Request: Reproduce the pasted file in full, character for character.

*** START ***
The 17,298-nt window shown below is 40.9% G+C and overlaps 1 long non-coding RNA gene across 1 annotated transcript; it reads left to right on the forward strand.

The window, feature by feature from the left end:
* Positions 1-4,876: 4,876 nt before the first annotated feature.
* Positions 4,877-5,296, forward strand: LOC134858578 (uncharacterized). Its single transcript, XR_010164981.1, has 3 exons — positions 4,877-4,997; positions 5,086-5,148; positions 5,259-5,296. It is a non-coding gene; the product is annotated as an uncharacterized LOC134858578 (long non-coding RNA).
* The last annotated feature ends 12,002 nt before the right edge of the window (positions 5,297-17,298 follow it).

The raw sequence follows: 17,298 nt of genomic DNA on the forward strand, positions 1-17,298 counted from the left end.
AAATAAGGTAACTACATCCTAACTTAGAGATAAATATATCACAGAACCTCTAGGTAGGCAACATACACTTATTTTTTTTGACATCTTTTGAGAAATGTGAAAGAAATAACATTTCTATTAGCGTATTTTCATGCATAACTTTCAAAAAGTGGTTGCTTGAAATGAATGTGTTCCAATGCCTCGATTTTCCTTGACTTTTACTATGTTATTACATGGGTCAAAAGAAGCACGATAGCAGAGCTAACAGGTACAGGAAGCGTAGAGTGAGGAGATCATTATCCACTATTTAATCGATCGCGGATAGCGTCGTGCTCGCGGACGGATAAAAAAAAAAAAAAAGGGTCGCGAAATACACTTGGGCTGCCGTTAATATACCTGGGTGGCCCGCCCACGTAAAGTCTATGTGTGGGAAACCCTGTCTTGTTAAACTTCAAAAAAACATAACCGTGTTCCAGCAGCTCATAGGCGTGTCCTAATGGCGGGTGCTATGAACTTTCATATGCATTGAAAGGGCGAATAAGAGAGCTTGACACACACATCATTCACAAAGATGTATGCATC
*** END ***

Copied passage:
The 17,298-nt window shown below is 40.9% G+C and overlaps 1 long non-coding RNA gene across 1 annotated transcript; it reads left to right on the forward strand.

The window, feature by feature from the left end:
* Positions 1-4,876: 4,876 nt before the first annotated feature.
* Positions 4,877-5,296, forward strand: LOC134858578 (uncharacterized). Its single transcript, XR_010164981.1, has 3 exons — positions 4,877-4,997; positions 5,086-5,148; positions 5,259-5,296. It is a non-coding gene; the product is annotated as an uncharacterized LOC134858578 (long non-coding RNA).
* The last annotated feature ends 12,002 nt before the right edge of the window (positions 5,297-17,298 follow it).

The raw sequence follows: 17,298 nt of genomic DNA on the forward strand, positions 1-17,298 counted from the left end.
AAATAAGGTAACTACATCCTAACTTAGAGATAAATATATCACAGAACCTCTAGGTAGGCAACATACACTTATTTTTTTTGACATCTTTTGAGAAATGTGAAAGAAATAACATTTCTATTAGCGTATTTTCATGCATAACTTTCAAAAAGTGGTTGCTTGAAATGAATGTGTTCCAATGCCTCGATTTTCCTTGACTTTTACTATGTTATTACATGGGTCAAAAGAAGCACGATAGCAGAGCTAACAGGTACAGGAAGCGTAGAGTGAGGAGATCATTATCCACTATTTAATCGATCGCGGATAGCGTCGTGCTCGCGGACGGATAAAAAAAAAAAAAAAGGGTCGCGAAATACACTTGGGCTGCCGTTAATATACCTGGGTGGCCCGCCCACGTAAAGTCTATGTGTGGGAAACCCTGTCTTGTTAAACTTCAAAAAAACATAACCGTGTTCCAGCAGCTCATAGGCGTGTCCTAATGGCGGGTGCTATGAACTTTCATATGCATTGAAAGGGCGAATAAGAGAGCTTGACACACACATCATTCACAAAGATGTATGCATC